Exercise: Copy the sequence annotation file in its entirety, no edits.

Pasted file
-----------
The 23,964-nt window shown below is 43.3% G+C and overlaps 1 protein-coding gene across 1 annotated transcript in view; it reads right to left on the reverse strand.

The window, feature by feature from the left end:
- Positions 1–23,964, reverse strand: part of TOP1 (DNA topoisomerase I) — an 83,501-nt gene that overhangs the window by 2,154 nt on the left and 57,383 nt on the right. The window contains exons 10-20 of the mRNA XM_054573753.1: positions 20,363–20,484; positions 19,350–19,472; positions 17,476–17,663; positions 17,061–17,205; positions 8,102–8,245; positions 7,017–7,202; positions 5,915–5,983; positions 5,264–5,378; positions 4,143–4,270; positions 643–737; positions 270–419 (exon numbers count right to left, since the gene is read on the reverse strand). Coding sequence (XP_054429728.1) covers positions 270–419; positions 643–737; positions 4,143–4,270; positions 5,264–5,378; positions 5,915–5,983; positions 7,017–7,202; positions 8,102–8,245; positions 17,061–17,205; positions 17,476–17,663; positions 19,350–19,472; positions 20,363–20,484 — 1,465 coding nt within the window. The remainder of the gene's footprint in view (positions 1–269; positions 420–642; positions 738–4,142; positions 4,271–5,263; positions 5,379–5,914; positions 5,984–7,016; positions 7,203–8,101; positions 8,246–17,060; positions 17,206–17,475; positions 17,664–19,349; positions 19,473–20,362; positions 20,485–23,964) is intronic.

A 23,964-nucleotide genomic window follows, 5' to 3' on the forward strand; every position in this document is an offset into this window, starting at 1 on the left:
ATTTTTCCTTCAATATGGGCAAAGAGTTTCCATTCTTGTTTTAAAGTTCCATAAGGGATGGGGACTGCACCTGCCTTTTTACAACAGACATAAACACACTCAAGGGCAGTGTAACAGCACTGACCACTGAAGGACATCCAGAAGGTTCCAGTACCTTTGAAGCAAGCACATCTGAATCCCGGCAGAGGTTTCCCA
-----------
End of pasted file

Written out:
The 23,964-nt window shown below is 43.3% G+C and overlaps 1 protein-coding gene across 1 annotated transcript in view; it reads right to left on the reverse strand.

The window, feature by feature from the left end:
- Positions 1–23,964, reverse strand: part of TOP1 (DNA topoisomerase I) — an 83,501-nt gene that overhangs the window by 2,154 nt on the left and 57,383 nt on the right. The window contains exons 10-20 of the mRNA XM_054573753.1: positions 20,363–20,484; positions 19,350–19,472; positions 17,476–17,663; positions 17,061–17,205; positions 8,102–8,245; positions 7,017–7,202; positions 5,915–5,983; positions 5,264–5,378; positions 4,143–4,270; positions 643–737; positions 270–419 (exon numbers count right to left, since the gene is read on the reverse strand). Coding sequence (XP_054429728.1) covers positions 270–419; positions 643–737; positions 4,143–4,270; positions 5,264–5,378; positions 5,915–5,983; positions 7,017–7,202; positions 8,102–8,245; positions 17,061–17,205; positions 17,476–17,663; positions 19,350–19,472; positions 20,363–20,484 — 1,465 coding nt within the window. The remainder of the gene's footprint in view (positions 1–269; positions 420–642; positions 738–4,142; positions 4,271–5,263; positions 5,379–5,914; positions 5,984–7,016; positions 7,203–8,101; positions 8,246–17,060; positions 17,206–17,475; positions 17,664–19,349; positions 19,473–20,362; positions 20,485–23,964) is intronic.

A 23,964-nucleotide genomic window follows, 5' to 3' on the forward strand; every position in this document is an offset into this window, starting at 1 on the left:
ATTTTTCCTTCAATATGGGCAAAGAGTTTCCATTCTTGTTTTAAAGTTCCATAAGGGATGGGGACTGCACCTGCCTTTTTACAACAGACATAAACACACTCAAGGGCAGTGTAACAGCACTGACCACTGAAGGACATCCAGAAGGTTCCAGTACCTTTGAAGCAAGCACATCTGAATCCCGGCAGAGGTTTCCCA